Tuesday, September 30, 2008

Real Estate Roller Coaster

The Housing Bubble in 4 Easy Steps, from the Mises Institute:

1. Cut Fed Funds rate from 6.5% in 2000 to 1% by 2003.
2. 30-year mortgage rates fall to all-time low by June 2003.
3. Because of low interest rates, mortgage loans double between 2001 and 2006.
4. All these low-interest loans had to be extended to people with weak credit ratings and this increased the demand for homes and other real-estate assets. It should not be surprising that home prices skyrocketed. Click on the arrow below to the Real Estate Roller Coaster:

Fannie Mae, Freddie Mac, mortgage-backed securities, and credit derivatives were simply the conduit that made all these bad loans and investments seem less risky than they really were. In this manner the Federal Reserve can fool the market, at least temporarily. In the end the market always reasserts itself.


At 9/30/2008 7:11 AM, Blogger Arman said...

I'd like to see some backup data/charts showing how much of that "mortgage loans doubled" took place during the time when the interest rates were low. Banks do not create more loans when they are earning less money from them! DUH!

At 9/30/2008 7:43 AM, Blogger Malachi said...

arman, what matters to banks is the credit spread between what money costs them and how much they get in return.

But in this case concerning MBS, the banks were middle men who made money on the transaction costs.

At 9/30/2008 7:49 AM, Blogger Malachi said...

What I'd like to see but apparent will not happen is an acceptance that the business model of borrowing short to lend long is a failed business model.

We've known this is a failed business model for literally centuries now yet for some reason we keep using it.

There are other ways of making long term money available that will still provide liquidity to investors without the systemic risk.

At 9/30/2008 8:02 AM, Blogger Arman said...

"arman, what matters to banks is the credit spread between what money costs them and how much they get in return."
Banks create money when they create a loan. Money is the backing of the bank, and is backed through the bank to the collateral used in securing the loan. Money is not a creation of the central bank. They are just a print shop that the local banks are obliged to use.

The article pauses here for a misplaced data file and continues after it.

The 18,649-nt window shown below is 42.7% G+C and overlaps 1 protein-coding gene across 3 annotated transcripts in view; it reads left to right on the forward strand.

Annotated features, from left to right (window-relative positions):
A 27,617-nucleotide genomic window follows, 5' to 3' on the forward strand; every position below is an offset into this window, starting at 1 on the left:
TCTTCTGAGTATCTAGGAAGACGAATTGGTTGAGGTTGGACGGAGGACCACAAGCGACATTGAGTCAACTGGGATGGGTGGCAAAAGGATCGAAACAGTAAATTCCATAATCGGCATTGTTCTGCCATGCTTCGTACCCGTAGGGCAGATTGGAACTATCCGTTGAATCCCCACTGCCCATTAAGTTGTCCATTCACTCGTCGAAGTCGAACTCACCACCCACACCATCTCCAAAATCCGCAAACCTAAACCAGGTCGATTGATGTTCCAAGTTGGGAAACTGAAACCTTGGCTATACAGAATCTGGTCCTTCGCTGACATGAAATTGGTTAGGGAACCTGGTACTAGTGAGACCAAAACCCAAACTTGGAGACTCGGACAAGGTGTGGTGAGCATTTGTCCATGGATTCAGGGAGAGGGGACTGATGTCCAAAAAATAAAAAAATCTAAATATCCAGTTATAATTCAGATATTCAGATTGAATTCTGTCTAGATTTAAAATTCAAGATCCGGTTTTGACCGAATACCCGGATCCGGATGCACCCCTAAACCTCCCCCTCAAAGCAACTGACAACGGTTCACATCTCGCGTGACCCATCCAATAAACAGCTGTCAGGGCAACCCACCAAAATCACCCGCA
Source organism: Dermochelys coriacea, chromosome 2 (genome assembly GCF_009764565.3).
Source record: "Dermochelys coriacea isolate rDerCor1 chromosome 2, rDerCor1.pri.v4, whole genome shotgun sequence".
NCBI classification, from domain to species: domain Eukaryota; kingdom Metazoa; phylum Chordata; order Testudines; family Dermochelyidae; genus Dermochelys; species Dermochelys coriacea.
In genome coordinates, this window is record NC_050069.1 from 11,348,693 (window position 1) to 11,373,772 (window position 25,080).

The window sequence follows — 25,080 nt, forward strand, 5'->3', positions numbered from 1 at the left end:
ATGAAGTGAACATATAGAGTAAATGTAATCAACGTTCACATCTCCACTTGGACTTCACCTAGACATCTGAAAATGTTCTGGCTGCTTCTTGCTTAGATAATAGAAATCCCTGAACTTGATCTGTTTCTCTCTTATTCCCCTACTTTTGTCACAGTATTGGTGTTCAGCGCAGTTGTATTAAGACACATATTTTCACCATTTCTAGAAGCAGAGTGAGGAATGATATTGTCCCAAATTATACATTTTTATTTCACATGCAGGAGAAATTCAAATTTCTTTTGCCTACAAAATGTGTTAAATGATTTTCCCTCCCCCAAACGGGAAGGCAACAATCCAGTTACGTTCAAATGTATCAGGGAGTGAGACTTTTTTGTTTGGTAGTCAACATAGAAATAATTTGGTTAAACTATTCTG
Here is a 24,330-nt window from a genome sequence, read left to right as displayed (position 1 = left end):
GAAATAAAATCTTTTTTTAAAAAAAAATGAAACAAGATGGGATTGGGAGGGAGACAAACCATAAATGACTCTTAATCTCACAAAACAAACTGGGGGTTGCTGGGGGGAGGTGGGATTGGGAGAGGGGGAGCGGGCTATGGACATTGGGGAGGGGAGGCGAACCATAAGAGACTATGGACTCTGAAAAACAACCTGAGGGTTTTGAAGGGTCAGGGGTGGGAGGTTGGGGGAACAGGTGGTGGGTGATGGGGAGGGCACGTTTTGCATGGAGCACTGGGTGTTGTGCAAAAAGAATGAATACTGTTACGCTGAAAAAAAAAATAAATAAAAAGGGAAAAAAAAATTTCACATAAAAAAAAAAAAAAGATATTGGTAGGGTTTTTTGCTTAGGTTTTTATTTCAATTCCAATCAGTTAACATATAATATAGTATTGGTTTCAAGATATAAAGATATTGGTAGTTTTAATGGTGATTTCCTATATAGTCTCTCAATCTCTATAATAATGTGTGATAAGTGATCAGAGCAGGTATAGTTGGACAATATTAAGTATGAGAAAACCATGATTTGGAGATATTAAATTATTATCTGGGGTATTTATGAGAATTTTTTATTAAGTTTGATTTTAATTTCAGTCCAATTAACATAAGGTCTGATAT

When the Fed lowers the interest rate, it does almost nothing to the costs of the local banks money creating activities, but only makes these activities less profitable.

At 9/30/2008 8:50 AM, Blogger K T Cat said...


At 9/30/2008 9:22 AM, Blogger Arman said...

can you expand that statement a bit?

At 9/30/2008 11:26 AM, Anonymous Anonymous said...

Yes, now you're seeing the significance of the credit bubble. Welcome to where Austrians have been for years!

At 9/30/2008 3:27 PM, Anonymous Anonymous said...

Carpe Diem is an ivory tower twit. The roller coaster real estate ride was posted on the intertubz 18 months ago.

At 9/30/2008 4:37 PM, Anonymous Anonymous said...

"Ivory tower twit"

Ad hominem. Attacking your opponent is a third rate form of argumentation one usually leaves behind in grade school.

Why are you wasting my time?

Ok, you don't like CD's position. Got that. Deconstruct it, and refute it.

There is nothing that turns people off more than anger. When you lose it, you undermine your own position and the audience just turns off.

Ok, so you don't agree. Why not? Tell us why the scenario presented is not valid, incomplete, inaccurate, non-representative, etc. with data to back up why you think so.

Cool your jets and instead try taking the legs off the argument.

At 10/01/2008 3:47 AM, Blogger Arman said...

The notion of a business cycle (which the Austrians are quite into) is fictional. Economic trends do not happen without firm and understandable reason. Trends are insidious, and just because most economists do not understand economics well enough to tell you exactly why a trend changed, it should not be claimed that it just happened... that it just goes up and down because it does. That is a begging of the question. Stating that prices will probably fall off some time in the future does not indicate a comprehension of why prices of this or that should fall off.


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